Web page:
Home network hardware supplier D-Link has been accused of harming the net's ability to tell the time accurately.
Detective work has found that many D-Link routers, switches and wireless access points are bombarding some net time servers with huge amounts of data.
Time servers help many net functions run smoothly. For instance they have a role in deciding who made the last bid in eBay auctions.
D-Link is now taking action after protests from time server overseers.
The problems caused by D-Link hardware came to light thanks to Danish contractor Poul-Henning Kamp who runs Denmark's time server. Typically the time servers have links with atomic clocks to ensure they are as accurate as possible.
Mr Kamp said his time server started getting hit with a lot more traffic than usual in August 2005. Initially he thought it was a web attack as some viruses use web clocks to co-ordinate their activities.
However, digital detective work by Dr Richard Clayton from the security research lab at the University of Cambridge revealed that all the unexpected data was coming from D-Link hardware.
Mr Kamp said a new line of products sold by D-Link has the list of the net's time servers written into the software that keeps the devices running.
Further detective work has revealed the 25 or so D-Link products checking the time using this list.
The data flood is causing Mr Kamp problems because his time server is run on a non-profit basis and is allocated a small amount of bandwidth for the 2,000 or so Danish organisations that use it to tell the time.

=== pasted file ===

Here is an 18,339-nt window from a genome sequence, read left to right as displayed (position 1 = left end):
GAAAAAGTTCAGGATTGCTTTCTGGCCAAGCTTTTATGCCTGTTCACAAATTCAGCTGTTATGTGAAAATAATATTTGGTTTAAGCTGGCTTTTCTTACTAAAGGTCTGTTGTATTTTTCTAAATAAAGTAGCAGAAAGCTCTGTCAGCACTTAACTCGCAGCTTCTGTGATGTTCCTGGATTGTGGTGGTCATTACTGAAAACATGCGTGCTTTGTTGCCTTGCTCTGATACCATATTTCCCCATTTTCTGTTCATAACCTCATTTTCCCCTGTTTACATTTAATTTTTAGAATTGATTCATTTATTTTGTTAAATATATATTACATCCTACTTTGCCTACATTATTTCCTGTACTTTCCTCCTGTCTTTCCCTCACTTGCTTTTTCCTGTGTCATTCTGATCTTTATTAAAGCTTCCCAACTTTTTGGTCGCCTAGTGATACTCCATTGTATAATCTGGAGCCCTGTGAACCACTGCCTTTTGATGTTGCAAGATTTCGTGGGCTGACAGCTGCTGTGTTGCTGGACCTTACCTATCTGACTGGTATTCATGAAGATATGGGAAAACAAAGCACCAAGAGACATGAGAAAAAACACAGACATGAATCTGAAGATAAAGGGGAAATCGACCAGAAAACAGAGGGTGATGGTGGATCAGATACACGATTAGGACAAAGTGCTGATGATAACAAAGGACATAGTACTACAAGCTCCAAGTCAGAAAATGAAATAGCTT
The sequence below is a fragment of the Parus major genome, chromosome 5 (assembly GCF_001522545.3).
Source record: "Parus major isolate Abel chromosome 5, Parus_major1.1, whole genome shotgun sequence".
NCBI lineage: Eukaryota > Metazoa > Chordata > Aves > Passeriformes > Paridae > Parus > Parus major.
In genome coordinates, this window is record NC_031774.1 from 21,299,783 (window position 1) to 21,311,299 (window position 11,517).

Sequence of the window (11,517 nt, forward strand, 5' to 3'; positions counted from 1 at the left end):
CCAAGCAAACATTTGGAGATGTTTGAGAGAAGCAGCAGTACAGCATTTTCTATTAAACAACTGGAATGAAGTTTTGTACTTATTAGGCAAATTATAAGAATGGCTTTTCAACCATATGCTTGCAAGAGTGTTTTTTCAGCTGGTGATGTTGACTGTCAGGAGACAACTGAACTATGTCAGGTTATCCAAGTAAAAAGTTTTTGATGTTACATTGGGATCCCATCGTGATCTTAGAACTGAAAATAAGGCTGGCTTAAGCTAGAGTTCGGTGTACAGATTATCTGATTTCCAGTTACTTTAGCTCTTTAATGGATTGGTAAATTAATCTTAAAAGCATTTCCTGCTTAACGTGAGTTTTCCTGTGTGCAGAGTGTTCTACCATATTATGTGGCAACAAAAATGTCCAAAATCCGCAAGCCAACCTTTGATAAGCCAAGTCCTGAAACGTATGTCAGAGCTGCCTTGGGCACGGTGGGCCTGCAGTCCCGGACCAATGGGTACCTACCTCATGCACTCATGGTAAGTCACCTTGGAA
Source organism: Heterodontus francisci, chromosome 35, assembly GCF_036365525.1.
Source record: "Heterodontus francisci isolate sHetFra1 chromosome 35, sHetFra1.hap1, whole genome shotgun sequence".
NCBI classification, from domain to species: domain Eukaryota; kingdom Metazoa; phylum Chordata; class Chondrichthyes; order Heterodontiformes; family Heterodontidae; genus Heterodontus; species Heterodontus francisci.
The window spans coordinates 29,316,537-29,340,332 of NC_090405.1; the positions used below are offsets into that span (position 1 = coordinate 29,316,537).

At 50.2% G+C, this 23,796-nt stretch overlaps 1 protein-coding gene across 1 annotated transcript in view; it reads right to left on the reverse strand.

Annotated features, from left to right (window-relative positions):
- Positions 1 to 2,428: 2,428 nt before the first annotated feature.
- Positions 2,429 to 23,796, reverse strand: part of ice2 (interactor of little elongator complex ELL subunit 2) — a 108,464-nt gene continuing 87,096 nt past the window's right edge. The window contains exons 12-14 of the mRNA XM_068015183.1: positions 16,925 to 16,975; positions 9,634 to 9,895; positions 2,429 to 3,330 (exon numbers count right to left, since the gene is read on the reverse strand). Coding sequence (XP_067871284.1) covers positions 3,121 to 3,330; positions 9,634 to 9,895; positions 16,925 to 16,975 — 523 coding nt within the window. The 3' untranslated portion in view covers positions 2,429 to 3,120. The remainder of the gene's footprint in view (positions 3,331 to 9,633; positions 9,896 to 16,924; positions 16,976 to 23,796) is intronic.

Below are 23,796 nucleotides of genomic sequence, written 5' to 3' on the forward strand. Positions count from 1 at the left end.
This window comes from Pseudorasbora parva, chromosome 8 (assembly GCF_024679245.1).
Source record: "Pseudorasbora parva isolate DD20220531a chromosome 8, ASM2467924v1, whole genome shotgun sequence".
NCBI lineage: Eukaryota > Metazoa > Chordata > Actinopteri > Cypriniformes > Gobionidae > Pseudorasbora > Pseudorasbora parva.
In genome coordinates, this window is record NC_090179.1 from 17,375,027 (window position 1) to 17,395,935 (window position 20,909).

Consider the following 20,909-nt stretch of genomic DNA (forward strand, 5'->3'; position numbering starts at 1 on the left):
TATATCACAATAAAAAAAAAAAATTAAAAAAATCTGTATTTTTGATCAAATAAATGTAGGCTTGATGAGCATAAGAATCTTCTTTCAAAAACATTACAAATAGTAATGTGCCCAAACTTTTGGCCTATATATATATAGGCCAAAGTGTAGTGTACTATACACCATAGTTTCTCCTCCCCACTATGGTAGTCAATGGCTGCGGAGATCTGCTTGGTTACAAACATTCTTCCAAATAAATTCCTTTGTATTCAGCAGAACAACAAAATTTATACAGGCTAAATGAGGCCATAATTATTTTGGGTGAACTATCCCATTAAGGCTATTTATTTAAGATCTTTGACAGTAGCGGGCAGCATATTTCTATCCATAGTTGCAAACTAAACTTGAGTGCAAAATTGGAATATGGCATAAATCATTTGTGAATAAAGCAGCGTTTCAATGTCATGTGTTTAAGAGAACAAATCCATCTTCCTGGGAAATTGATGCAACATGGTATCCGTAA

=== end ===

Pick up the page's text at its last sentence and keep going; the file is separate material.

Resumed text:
The data flood has seen his bandwidth bill rocket and Mr Kamp is contemplating shutting the server down as he cannot afford the continuing costs. Now, up to 90% of his daily traffic comes from D-Link devices.
Accurate time-keeping is vital for many of the net's functions such as time stamping when people buy and sell goods via the net. Mr Kamp said one reason the Danish time server was set up was to help police get accurate timelines for some computer crime cases.
Mr Kamp said the responsible way to interrogate the time servers would be for D-Link to set up its own computer that can tell all its products the right time rather than have each device act alone.
Frustrated by his dealings with D-Link over the last five months, Mr Kamp published an open letter about the problems on his website.
This has revealed that D-Link hardware is also causing problems for 50 other net time servers. The list includes some run by the US military, Nasa, US research organisations and government groups around the world.
"My server is not the only one they are abusing," said Mr Kamp, adding that it was hard to get an accurate idea of the scale of the problem.
"It could be millions of D-Link devices," he said, "I have no way of figuring it out."
A spokesman for D-Link told the BBC News website that the company was aware of "developments" but had no comment while it takes legal advice.
He said the company expected to issue a statement in the next few days.
However, Mr Kamp said that publishing the open letter appears to have re-started efforts to solve the problem.
Already D-Link has removed from its website, updates to the software that keeps its hardware running that contains the time server list.
"At least the problem's not getting any worse," said Mr Kamp, adding that pressure from other time server administrators could force D-Link to act.
It was unrealistic to expect D-Link to update the onboard software of all the hardware that is using the list of time servers, he said.
Instead, he would like D-Link to pay his bandwidth bills to ensure the Danish time server can keep going.